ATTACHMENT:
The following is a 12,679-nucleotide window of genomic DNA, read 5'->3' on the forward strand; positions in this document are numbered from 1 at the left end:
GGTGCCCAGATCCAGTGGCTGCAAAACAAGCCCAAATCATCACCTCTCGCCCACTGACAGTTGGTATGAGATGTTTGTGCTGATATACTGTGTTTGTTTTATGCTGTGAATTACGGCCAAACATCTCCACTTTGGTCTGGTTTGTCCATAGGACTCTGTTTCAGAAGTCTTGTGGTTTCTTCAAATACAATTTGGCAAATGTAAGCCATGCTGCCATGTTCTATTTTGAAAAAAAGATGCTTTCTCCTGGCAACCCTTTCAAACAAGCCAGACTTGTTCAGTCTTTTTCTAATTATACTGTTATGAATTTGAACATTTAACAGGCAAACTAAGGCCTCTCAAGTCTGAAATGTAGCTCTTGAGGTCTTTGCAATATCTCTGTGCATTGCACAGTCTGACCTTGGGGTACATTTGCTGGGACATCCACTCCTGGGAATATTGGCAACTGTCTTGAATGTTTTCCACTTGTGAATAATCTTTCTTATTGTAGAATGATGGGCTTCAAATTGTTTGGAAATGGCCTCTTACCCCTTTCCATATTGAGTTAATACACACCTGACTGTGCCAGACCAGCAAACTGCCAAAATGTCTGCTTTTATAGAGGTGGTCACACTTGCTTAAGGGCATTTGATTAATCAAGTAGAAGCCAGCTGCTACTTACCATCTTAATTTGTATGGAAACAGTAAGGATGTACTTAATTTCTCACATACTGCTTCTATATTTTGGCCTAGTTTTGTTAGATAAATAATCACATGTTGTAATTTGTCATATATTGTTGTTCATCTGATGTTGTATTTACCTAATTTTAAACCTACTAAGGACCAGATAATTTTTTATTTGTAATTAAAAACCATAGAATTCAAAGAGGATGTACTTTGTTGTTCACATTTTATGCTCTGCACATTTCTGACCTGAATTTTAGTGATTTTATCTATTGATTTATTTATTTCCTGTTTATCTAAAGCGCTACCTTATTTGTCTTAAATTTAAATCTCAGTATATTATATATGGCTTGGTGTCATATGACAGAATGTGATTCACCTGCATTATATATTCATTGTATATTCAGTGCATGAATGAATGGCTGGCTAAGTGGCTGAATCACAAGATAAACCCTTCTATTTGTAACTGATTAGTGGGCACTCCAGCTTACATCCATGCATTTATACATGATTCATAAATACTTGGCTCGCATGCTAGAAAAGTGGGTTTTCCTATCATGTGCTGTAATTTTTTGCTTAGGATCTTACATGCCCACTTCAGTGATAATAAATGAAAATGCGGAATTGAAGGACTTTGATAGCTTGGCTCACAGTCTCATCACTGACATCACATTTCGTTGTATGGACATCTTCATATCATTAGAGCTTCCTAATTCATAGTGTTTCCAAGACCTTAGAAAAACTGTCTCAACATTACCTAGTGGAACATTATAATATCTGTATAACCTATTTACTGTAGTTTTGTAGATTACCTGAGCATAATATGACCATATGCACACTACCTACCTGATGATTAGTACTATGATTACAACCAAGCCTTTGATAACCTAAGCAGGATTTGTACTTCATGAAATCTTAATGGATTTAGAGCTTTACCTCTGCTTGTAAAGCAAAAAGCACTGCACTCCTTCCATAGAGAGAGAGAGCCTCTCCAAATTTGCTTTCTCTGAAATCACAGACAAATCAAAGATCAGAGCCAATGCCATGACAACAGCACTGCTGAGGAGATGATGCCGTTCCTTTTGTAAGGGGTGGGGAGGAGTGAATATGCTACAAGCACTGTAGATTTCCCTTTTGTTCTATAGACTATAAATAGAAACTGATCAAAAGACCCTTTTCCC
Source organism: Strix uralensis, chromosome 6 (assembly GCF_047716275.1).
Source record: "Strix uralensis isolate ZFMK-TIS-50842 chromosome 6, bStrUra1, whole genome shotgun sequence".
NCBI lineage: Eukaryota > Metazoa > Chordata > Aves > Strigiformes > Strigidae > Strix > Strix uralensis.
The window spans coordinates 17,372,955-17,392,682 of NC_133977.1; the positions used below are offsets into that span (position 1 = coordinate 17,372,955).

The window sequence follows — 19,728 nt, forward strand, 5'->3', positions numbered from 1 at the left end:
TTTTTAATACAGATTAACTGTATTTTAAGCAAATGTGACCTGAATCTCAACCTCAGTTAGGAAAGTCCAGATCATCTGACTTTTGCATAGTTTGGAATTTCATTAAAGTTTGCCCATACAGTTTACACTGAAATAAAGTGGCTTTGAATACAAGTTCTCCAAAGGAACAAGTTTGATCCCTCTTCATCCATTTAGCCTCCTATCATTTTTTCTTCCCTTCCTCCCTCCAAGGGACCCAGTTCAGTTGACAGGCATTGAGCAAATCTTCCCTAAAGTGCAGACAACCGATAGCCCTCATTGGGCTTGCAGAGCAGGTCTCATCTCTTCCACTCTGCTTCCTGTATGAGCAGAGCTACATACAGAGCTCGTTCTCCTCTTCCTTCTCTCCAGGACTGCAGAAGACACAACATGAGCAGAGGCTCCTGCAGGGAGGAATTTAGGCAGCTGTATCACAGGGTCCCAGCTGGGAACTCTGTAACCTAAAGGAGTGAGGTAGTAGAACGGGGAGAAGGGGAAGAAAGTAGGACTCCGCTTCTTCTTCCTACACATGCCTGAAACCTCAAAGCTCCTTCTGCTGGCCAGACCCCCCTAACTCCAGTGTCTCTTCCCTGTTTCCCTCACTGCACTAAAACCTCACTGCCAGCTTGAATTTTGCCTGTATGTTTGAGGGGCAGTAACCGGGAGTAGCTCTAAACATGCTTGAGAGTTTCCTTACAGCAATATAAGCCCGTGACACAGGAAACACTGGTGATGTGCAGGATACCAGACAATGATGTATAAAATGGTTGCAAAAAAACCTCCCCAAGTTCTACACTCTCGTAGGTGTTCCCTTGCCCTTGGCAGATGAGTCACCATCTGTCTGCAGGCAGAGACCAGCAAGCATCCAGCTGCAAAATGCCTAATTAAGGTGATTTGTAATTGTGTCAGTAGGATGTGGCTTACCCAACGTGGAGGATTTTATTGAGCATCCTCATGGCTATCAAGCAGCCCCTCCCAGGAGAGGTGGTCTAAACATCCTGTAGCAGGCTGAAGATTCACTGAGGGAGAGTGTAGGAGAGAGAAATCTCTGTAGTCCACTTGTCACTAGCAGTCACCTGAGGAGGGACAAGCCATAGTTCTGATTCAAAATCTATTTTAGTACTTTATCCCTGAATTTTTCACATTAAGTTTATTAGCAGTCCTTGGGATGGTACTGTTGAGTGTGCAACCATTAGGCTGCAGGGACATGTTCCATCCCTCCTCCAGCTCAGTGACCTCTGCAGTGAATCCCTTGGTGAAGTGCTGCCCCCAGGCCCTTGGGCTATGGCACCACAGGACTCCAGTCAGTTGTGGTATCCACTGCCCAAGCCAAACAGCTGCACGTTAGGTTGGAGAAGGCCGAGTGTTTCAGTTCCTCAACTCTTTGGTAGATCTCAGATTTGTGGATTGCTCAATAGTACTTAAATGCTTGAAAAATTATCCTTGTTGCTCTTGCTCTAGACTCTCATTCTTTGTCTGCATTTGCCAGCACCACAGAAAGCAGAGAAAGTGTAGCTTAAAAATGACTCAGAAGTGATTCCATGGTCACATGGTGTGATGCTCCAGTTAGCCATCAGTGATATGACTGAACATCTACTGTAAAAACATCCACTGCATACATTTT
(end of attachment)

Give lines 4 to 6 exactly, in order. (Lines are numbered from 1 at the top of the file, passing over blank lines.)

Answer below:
Source record: "Strix uralensis isolate ZFMK-TIS-50842 chromosome 6, bStrUra1, whole genome shotgun sequence".
NCBI lineage: Eukaryota > Metazoa > Chordata > Aves > Strigiformes > Strigidae > Strix > Strix uralensis.
The window spans coordinates 17,372,955-17,392,682 of NC_133977.1; the positions used below are offsets into that span (position 1 = coordinate 17,372,955).